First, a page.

Gosh… With such a filmography of iconic roles, it really is hard to focus on just one. So I’d like to take the time to mention one of Rickman’s more obscure, lesser known roles.

In this comic science fiction film, Rickman’s voice-over work as a manically depressed robot is beyond hilarious. For a movie which mostly fell below the radar, and was contested amongst many fans of the source material; it really is an underrated adaptation that I think you should definitely see. I promise you’ll be charmed by Rickman’s sad little robot. LONG LIVE LORD ALAN OF THE RICKMAN!!


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Photo courtesy of DreamWorks Pictures


Sweeney Todd — “Judge Turpin” (2007)

Rachel, Music Editor:

I’ve only seen Alan Rickman in a few things, but whatever characters he played, he did extraordinarily well. The first movie I actually recall him being in was Tim Burton’s rendition of Sweeney Todd. The delivery of such a character as Judge Turpin would fall short in so many others’ hands, but Rickman made the character not simply villainous, but more importantly–  believable and disdainful.

Of course, these characteristics (along with his gifts of dryness and snark) also made for an astounding Professor Snape, the role for which he is undoubtedly most known and loved for. As a latecomer to Harry Potter, I used the opportunity to reach each book and then watch its movie before progressing in the series. His performance of Severus Snape is so incredibly spot-on, you cannot help but picture Rickman, even as you read the books. There is something to be said of someone who can bring such a complex character to life, to the point where you cannot help but feel compassion and empathy for them.

Thank you for everything, Alan. I will remember you. Always.


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Photo courtesy of Warner Bros

Harry Potter Series (2001-2011) — “Severus Snape”

Chelsea, Editor:

My first impression of Alan Rickman was that of a mean, horrifying professor that made me scared to go to college. That was in third grade. As I grew older, and the Harry Potter series continued, I found a love for Alan as Severus and the other characters he has portrayed in his career. Whether he was an atrocious wizard professor or a deep love interest in a Jane Austen film, Rickman was an amazing actor and will be deeply missed.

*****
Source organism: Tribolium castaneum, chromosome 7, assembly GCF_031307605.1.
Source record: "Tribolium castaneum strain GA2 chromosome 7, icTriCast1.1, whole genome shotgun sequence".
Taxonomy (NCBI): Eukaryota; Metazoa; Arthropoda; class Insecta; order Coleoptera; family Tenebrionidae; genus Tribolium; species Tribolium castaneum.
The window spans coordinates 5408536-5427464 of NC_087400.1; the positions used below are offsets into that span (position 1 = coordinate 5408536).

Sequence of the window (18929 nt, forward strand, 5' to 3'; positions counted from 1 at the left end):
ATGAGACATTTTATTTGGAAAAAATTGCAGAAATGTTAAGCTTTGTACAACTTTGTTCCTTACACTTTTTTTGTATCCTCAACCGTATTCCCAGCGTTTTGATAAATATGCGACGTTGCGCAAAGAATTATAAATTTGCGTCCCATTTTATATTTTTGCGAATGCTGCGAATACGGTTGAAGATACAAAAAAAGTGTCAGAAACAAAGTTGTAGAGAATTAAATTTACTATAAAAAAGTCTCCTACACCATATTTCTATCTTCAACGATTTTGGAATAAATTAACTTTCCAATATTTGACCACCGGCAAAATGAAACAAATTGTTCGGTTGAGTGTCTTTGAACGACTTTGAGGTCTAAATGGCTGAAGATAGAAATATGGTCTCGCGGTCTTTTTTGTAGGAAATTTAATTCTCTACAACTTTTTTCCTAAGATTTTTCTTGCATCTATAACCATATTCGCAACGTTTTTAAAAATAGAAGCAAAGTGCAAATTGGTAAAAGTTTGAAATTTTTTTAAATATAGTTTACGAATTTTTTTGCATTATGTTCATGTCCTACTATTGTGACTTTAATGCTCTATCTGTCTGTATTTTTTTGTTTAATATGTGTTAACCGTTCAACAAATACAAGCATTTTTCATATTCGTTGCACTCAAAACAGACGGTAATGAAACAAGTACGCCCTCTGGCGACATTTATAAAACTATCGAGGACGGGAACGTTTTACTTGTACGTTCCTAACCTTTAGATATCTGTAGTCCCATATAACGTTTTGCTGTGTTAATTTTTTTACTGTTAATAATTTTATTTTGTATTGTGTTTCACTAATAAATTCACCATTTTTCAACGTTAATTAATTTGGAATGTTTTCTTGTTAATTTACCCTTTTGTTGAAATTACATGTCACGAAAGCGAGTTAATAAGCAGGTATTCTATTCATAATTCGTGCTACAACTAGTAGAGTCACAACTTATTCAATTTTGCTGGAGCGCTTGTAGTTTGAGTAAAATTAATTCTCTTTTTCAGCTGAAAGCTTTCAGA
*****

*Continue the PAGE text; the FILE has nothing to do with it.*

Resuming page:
Carrick, Music Writer:

The first time I ever saw Alan Rickman, it was actually the second time. Like everyone else in my generation, I saw the Harry Potter movies and I knew who Snape was, and he put me on edge but I also thought he was funny. He was the kind of professor I would really want to like me, in a half-kiss ass way and the other half genuine respect for the man and his composure.

I learned who Alan Rickman was when I saw him the second time, between the second and third Harry Potter movies, as the villain Hans Gruber in the 1988 action movie Die Hard. I was bemused but hung up. Like any self-respecting pimply Runescape-dweller, I wanted John McClane to dropkick him off the top of the skyscraper ASAP. But just the same, I enjoyed the moments of interaction that Gruber had with McClane. The two of them seemed almost chummy. They knew the other was the top of their game, and there was a small thrill in the tension.

Soon it became a large thrill. I used to want to watch films that were all pay-off, all blood, and all guts, but there, watching the long stretches of dialogue and suspense that punctuated each explosion or shoot-out, I began to enjoy the wisecracks, the scenery, the creeping. And all the while, I liked Hans Gruber. But I wasn’t supposed to like him. He’s only there to die. These are the dilemmas we face as teenagers.

Returning to Harry Potter the next year, I began to long less for action sequences with dragons and giants and noise, and I began to really soak up the atmosphere and character interplay. And when I saw Alan Rickman, I didn’t think about Hans Gruber. I only thought about Snape. The master actor is the one who sublimates into his or her given role, to the point where we don’t recognize their big famous mug on the screen. With the sad news, we have lost a master.


 

Thank you for everything, Alan. We’ll remember you always.